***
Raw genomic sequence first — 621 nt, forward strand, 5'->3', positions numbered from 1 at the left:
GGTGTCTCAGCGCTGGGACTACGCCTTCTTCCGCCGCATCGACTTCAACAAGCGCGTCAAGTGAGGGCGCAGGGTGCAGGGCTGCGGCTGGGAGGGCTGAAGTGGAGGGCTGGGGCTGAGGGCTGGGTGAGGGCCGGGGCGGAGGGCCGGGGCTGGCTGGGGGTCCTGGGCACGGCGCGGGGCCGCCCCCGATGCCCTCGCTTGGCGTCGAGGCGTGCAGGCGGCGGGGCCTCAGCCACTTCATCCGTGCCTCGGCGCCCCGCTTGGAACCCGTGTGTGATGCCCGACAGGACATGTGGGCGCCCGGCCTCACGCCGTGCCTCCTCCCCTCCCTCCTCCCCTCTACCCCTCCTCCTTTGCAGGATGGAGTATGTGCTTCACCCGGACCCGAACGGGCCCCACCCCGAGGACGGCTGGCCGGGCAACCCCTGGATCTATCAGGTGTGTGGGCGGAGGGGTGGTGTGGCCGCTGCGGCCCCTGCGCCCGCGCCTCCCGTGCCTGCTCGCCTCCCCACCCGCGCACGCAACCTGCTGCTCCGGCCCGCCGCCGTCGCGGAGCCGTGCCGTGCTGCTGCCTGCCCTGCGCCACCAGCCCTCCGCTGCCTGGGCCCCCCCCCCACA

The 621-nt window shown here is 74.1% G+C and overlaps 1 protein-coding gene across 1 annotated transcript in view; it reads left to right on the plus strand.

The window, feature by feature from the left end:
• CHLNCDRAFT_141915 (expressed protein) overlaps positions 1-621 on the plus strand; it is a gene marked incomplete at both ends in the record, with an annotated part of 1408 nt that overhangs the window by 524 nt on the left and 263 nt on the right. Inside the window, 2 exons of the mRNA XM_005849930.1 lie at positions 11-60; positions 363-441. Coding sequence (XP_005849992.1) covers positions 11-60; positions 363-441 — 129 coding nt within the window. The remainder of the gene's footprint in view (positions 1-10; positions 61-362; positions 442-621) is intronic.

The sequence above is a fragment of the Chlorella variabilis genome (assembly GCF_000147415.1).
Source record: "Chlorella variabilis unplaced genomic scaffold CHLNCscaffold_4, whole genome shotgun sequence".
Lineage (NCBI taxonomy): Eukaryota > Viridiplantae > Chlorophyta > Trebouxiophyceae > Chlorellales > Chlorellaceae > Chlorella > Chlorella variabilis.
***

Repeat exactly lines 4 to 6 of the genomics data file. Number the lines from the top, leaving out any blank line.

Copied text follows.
The window, feature by feature from the left end:
• CHLNCDRAFT_141915 (expressed protein) overlaps positions 1-621 on the plus strand; it is a gene marked incomplete at both ends in the record, with an annotated part of 1408 nt that overhangs the window by 524 nt on the left and 263 nt on the right. Inside the window, 2 exons of the mRNA XM_005849930.1 lie at positions 11-60; positions 363-441. Coding sequence (XP_005849992.1) covers positions 11-60; positions 363-441 — 129 coding nt within the window. The remainder of the gene's footprint in view (positions 1-10; positions 61-362; positions 442-621) is intronic.

The sequence above is a fragment of the Chlorella variabilis genome (assembly GCF_000147415.1).